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Blog: Never Voted for a Broad-Based Tax Increase


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This year's tax day comes during a time when the painful consequences of the tax and spend policies of our government are destroying opportunities in this country.

This year's Tax Freedom Day -- the day on which Americans have earned enough to pay off their tax bill -- arrives on April 17, four days later than last year. Think of it -- Americans will work 107 days into the year to earn enough money to pay this year's combined federal, state, and local tax bill. Americans will spend more in taxes in 2012 than they will on food, clothing, and housing combined.

And on April 1st of this year, the United States earned first place in a race to the bottom. On that day, Japan lowered its tax rate, giving America the world's highest combined corporate tax rate of any industrialized nation.

Over 20 million of our fellow Americans are out of work or underemployed today. Families that played by the rules and worked hard are not looking for a handout, or another government program or promise, but for the opportunity to use their talent, industry, and smarts to build their own future.

Yet the big government policies coming out of Washington are destroying opportunity. Washington is plagued by politicians who fear making decisions. And when they make decisions, they make really bad ones--like government run healthcare or foolish and huge spending plans that create good press releases but not enough jobs or opportunities. It's threatening the strength of our country.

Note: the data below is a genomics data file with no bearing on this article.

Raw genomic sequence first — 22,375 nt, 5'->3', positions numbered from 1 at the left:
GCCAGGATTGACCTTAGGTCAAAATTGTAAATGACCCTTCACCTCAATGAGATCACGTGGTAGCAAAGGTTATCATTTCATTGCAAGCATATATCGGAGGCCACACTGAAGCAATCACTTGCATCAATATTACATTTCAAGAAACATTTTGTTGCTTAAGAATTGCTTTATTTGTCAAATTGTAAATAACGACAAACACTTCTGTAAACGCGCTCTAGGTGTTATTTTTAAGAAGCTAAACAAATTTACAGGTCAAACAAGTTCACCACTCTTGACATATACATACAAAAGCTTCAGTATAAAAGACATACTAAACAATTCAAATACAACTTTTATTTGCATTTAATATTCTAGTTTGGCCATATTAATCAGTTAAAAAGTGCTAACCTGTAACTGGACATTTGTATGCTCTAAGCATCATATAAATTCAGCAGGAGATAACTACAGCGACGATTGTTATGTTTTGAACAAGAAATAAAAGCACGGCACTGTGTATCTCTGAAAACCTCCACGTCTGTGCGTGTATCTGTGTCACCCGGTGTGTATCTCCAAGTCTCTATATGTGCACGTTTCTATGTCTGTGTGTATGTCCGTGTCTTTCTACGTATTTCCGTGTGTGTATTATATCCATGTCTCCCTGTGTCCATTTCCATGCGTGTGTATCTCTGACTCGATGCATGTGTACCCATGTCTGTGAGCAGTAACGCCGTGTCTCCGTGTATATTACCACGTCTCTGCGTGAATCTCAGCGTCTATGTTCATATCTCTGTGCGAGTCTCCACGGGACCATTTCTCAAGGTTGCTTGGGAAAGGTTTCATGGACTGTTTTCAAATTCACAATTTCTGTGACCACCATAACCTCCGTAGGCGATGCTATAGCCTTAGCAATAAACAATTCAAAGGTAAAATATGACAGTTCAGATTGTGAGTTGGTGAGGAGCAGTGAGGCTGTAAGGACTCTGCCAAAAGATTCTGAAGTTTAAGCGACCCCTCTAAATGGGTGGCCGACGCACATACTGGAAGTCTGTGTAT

In New Jersey we are witnessing strong leadership. With the support of like minded reformers, Governor Christie took a state that Jon Corzine badly mismanaged, a state that was nearly as bankrupt as his Wall Street venture, and we're turning it around.

We proved in New Jersey that conservative leadership works. We are making tough choices--the same tough choices that need to be made in Washington: We cut spending, we stopped borrowing and we didn't raise taxes. And ... we told small and big employers, "New Jersey is open for business again.'

It's not complicated. But Barack Obama and Bob Menendez don't get it.

In my years in the State Legislature, I have never voted for a broad-based tax increase. In fact, I have voted to oppose $11.9 billion of new or increased taxes for New Jersey taxpayers. Most recently, I supported Governor Chris Christie's tough new local property tax and spending cap.

And while I have been fighting the fight of fiscal restraint and reform, my opponent has been offering more of the same: more taxes, more spending and more job killing regulation. Bob Menendez has voted at least 72 times in favor of higher taxes since he's been in the U.S. Senate.

And even worse, he offers us more politics as usual. In an April 2011 floor speech, Bob Menendez compared paying more taxes to the patriotism exhibited by soldiers. (Ben Smith, "Patriotism and Taxes," Politico, April 14, 2011.)

I look forward to working in our nation's capital to restore to government the first principles upon which our nation was founded. To reduce spending and alleviate the tax burden that is crushing so many American families.

With your support, I am confident that next April we will be able to say, "America is open for business again.'

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